Born that way4 min read
No before you ask, this post is not about Lady Gaga. You are not getting me to reveal any secret soft spot for her that easily. Plus her album is called Born This Way, not that I know anything about that.
Instead this post is about a very influential, although not as provocatively dressed, figure in the development of disability services and education, Dr Earl Carlson. Dr Earl Carlson was a prominent neurologist in Early Twentieth-Century America. Dr Carlson was born to a very working class family in Minneapolis in 1897. He went on to attend Yale Medical School and specialised in Cerebral Palsy. He also had Cerebral Palsy himself.
In 1948 Dr Carlson was sponsored by the NZ Crippled Children Society (CCS Disability Action) to visit New Zealand. During his visit he produced a report for the Government. The report resulted in the Queen Elizabeth Hospital in Rotorua being altered to ‘admit’ 30 people with cerebral palsy. His recommendations also led to the setting up of special schools and units focused on educating children with physical disabilities. Dr Carlson had an enormous impact on the development of special education services in New Zealand.
Dr Carlson was from a time long before the rise of disability rights. As a result, he tends to regard disability as mostly a problem for the individual rather than looking at wider social issues. His views on learning disabilities are also negative. He did, however, challenge the dominant thinking at the time that physical therapy was the only worth while option for children with Cerebral Palsy. Dr Carlson believed that training the mind through academic education was essential. He was very frustrated by the lack of education opportunities for disabled children
Dr Carlson believed all children had a right to education. Although, he suggested those with ‘low-grade mentality’ be restricted to the lower grades. He stated that physical disabilities should not bar anyone from as much educational training as they can benefit from. He believed education provided a vital pathway to a valued role in the community. Dr Carlson himself deeply disliked being pitied and wanted disabled people to become ‘self-dependent members of society’.
Education was extremely important to his life. His mother fought hard against the local school board for him to have access to inclusive education. Dr Carlson went on to fight hard for the right to study at University. He was turned down by the deans of several medical schools because they perceived him to be too disabled to practice medicine even if he could pass the course, which they doubted. He eventually won admission to Yale on a two year trial.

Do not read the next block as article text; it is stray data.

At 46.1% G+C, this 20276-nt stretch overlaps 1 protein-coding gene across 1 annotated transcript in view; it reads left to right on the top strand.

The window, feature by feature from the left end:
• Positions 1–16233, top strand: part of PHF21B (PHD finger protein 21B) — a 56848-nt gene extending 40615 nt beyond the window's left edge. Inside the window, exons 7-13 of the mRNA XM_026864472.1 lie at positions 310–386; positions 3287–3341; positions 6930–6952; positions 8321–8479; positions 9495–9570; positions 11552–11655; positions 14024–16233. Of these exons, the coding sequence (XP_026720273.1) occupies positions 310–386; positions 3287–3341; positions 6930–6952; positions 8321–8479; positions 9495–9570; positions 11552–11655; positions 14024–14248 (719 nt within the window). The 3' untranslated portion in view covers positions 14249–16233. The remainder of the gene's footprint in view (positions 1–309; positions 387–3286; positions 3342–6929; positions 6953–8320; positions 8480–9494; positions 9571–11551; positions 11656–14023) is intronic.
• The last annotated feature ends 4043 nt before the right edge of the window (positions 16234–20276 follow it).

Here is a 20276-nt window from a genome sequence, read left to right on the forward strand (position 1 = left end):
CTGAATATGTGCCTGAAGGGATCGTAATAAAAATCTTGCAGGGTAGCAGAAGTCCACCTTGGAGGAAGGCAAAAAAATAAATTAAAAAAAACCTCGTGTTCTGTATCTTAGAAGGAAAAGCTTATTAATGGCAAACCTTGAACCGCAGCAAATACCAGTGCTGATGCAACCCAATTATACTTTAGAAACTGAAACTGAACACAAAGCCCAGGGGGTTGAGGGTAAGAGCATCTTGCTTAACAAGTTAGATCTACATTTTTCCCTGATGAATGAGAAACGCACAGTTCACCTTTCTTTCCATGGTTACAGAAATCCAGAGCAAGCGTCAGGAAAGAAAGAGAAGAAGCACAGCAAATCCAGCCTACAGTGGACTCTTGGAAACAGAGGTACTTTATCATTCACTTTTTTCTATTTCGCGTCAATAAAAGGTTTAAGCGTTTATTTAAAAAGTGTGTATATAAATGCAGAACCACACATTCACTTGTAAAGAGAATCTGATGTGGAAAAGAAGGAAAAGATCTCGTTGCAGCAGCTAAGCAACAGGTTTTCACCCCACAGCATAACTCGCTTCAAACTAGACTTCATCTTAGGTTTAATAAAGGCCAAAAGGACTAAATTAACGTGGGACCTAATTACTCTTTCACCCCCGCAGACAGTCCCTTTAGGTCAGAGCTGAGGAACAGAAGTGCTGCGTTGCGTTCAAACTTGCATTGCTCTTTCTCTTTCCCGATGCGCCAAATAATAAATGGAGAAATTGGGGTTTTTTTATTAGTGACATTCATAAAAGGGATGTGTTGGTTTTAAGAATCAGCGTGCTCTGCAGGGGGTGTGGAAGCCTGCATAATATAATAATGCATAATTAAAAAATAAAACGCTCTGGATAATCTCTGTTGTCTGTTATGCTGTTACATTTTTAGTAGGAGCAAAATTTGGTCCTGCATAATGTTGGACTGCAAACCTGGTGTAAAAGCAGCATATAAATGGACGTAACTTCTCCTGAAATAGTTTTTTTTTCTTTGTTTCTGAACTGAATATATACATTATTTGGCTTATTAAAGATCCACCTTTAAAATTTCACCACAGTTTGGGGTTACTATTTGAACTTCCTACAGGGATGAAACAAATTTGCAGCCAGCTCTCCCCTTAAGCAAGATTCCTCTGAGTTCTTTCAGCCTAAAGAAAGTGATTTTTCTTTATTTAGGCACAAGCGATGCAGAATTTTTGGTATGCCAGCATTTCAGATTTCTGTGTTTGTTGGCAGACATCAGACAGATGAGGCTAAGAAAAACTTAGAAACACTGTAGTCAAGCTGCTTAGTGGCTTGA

During his studies he was actively discouraged by some people from specialising in Cerebral Palsy. People believed his lived experience would get in the way and that he would be like “a blind man attempting to lead the blind”. Dr Carlson believed different. He thought his lived experience would give him unique insight and improve his ability to relate to children with Cerebral Palsy. He went on to become an extremely influential figure in the development of services, particularly in education.
Despite having a mainstream education himself, his focus on the individual prevented him from seeing the big picture in education. His solution to public schools barring disabled children was the establishment of special schools. Although, he challenged perceptions himself and believed all children had a right to education, he didn’t seem to want to challenge the public school system. He appeared to accept the justification of schools barring disabled children because they ‘upset the other children’.
At the same time, Dr Carlson did acknowledge that social barriers played a role in access to employment. Less than a hundred of the eight thousand patients he saw had, in his view, made a completely satisfactory adjustment to society. He stated that this was not because they lacked ability, but because they had so much trouble in getting an opportunity to exercise their ability. He noted that educated disabled people were often congratulated by potential employers on the courage they had shown in getting an education, but then turned down for the job.
Dr Carlson is a complicated figure. He was a powerful self advocate who believed all children had a right to education. Mainstream education was one of the dominant reasons for his success and he wanted disabled people to have access to employment. Yet his work would leave a legacy of segregation in education that continues to this day.
What Dr Carlson seemed to want above all else was for disabled people to have self respect. His book is an interesting read and it is worthwhile to reflect on his legacy.
I will leave the last word to the man himself:
“But every man varies from his fellows in some respect; and, in the last analysis, success or failure does not depend upon what we lack but rather upon the use we make of what we have.”
Policy and Advocacy